I don’t know what happened after I got through the line but it made me think: This man stopped and helped a family, knowing he would have to go through ten times the headache they would to get through the checkpoint. I don’t even know if he was repaid or recognized for his kind act...I hope so, but sometimes these things go unpaid. But I am confident that I wasn’t the only one impressed and maybe it even touched the hearts of the family being helped or the soldiers there.

Sometimes, love means getting past our own pride or offenses, our own generalizations and reaching out to the enemy, knowing we may not be given any honor or repayment. That is love in action.


I: On November 29, 2014 Israel's largest Palestinian-Jewish school located in Jerusalem (one of a small handful of integrated schools in the country) was attacked.  Jewish terrorists set fire to a first-grade classroom, and scribbled offensive graffiti on the walls, likening Arabs to cancer, calling for death to Arabs, and an end to what they perceive as Jewish assimilation.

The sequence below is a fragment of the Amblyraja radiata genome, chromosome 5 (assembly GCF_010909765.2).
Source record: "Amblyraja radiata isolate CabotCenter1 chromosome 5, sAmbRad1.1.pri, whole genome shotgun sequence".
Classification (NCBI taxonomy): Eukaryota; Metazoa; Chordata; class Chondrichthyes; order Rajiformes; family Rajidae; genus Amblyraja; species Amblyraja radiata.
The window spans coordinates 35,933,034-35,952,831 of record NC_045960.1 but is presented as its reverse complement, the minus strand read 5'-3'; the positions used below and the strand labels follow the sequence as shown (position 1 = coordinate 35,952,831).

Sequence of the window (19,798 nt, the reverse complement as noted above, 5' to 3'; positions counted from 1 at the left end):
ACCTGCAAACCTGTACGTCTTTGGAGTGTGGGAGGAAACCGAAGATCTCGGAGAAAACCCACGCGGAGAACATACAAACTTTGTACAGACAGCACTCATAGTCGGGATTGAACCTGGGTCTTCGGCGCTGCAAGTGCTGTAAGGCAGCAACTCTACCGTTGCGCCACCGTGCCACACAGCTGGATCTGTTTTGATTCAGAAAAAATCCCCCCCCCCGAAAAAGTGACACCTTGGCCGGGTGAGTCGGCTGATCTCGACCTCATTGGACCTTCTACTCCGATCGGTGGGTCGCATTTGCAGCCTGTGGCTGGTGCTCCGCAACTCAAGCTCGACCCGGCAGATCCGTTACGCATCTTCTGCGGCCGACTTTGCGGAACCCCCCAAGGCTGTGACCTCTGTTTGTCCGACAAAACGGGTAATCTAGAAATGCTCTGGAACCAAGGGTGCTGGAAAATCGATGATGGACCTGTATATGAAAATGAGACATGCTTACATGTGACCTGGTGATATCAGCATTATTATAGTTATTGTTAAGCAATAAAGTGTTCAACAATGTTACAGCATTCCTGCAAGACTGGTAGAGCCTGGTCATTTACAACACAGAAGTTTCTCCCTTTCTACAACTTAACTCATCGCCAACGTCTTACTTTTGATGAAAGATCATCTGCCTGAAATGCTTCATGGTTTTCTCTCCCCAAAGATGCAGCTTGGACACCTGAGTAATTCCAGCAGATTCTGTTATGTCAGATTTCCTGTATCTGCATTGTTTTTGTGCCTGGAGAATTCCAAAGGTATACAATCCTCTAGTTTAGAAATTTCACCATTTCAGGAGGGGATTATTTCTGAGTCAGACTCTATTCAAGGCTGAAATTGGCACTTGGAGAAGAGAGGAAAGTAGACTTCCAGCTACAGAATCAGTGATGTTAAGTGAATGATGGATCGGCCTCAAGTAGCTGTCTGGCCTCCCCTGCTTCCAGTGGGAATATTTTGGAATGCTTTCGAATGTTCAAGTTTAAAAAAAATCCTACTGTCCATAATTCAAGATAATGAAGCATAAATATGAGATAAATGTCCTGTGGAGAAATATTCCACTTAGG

The overwhelming response of love and strength the staff and students at the school demonstrated was nothing short of impressive.  Within a few short hours of the attack, students were busy painting and coloring large banners and signs to cover the graffiti stained walls.  They replaced slogans of loathing with words of solidarity, proclaiming their will to continue without hatred, without fear.  A few weeks later, after the first-graders returned to their newly-renovated classroom, they still processed the threat they faced just months before.  As they did so, they planted flowers below the previously-graffiti stained walls, and held up signs saying “Yes to flowers.  No to violence.” 

I recently went to the school, surveying what remained of those destructive attacks.  Areas where the graffiti could not be erased were white-washed.  Some of the students scribbled little notes over the paint, symbols, words, demonstrating their resistance to hatred.  These are the pictures that remain, a reflection of the students’ commitment to something different, replacing division with a vision of togetherness, hatred with a picture of love.